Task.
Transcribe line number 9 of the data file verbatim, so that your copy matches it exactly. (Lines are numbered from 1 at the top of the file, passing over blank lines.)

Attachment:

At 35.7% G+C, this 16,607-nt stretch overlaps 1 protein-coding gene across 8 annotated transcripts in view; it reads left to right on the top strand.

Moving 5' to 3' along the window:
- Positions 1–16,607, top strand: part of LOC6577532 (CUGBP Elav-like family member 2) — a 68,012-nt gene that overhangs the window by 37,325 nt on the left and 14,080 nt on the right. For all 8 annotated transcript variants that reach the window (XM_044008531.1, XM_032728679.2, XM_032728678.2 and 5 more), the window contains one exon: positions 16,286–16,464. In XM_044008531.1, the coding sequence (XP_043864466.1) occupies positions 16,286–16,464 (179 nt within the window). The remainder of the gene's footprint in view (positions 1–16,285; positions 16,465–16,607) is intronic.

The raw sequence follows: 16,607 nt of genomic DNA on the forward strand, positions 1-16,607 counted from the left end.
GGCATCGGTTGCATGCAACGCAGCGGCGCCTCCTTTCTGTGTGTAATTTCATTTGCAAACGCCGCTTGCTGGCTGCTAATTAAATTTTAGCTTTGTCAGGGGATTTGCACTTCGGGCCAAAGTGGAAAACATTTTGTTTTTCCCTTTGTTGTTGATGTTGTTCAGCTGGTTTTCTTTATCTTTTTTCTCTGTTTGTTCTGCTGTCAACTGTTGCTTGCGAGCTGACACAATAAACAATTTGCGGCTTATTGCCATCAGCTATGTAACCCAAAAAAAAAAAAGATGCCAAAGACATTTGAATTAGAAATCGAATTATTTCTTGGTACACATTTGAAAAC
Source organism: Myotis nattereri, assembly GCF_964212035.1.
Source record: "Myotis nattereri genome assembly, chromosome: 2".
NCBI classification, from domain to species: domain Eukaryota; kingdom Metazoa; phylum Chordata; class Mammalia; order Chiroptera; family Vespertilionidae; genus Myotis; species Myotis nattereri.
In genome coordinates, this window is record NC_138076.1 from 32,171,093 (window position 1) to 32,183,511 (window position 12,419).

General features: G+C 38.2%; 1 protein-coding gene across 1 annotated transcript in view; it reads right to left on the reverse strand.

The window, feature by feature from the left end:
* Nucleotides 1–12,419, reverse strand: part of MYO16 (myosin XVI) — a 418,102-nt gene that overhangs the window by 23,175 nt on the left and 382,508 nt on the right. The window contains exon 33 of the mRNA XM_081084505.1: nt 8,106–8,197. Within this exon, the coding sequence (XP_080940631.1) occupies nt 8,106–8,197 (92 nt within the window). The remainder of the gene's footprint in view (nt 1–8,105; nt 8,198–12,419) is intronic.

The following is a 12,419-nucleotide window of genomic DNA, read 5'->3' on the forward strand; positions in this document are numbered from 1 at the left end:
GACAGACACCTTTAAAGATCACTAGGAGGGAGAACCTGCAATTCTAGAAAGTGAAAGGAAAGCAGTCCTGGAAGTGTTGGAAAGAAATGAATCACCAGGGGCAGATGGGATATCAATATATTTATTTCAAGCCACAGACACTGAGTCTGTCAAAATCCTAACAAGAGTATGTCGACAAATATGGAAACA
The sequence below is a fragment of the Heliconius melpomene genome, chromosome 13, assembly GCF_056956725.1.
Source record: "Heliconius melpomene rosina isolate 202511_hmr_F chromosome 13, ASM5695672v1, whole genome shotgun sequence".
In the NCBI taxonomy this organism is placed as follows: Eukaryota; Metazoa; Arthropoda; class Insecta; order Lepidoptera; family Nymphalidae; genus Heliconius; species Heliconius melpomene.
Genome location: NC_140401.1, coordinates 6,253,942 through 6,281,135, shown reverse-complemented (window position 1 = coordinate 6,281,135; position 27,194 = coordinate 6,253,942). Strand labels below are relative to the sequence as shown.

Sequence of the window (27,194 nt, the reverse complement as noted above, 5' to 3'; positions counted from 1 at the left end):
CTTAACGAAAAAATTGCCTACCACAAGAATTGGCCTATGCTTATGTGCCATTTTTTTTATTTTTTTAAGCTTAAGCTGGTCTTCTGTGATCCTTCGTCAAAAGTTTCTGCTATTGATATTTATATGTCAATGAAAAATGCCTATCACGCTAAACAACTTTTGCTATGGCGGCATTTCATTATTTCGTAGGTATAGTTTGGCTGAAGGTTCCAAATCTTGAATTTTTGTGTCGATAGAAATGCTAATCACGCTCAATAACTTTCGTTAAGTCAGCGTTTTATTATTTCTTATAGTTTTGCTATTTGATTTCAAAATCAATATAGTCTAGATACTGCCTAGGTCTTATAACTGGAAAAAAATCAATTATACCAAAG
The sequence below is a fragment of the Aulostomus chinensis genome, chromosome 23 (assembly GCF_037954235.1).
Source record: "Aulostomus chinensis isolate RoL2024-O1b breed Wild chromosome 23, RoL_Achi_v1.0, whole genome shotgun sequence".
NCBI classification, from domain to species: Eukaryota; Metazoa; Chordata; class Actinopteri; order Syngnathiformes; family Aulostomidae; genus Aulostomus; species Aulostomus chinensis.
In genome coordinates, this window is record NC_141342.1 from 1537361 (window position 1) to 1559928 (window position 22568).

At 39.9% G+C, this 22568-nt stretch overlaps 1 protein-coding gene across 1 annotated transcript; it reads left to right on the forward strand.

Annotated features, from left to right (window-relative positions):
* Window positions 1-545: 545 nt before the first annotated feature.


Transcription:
In genome coordinates, this window is record NC_138076.1 from 32,171,093 (window position 1) to 32,183,511 (window position 12,419).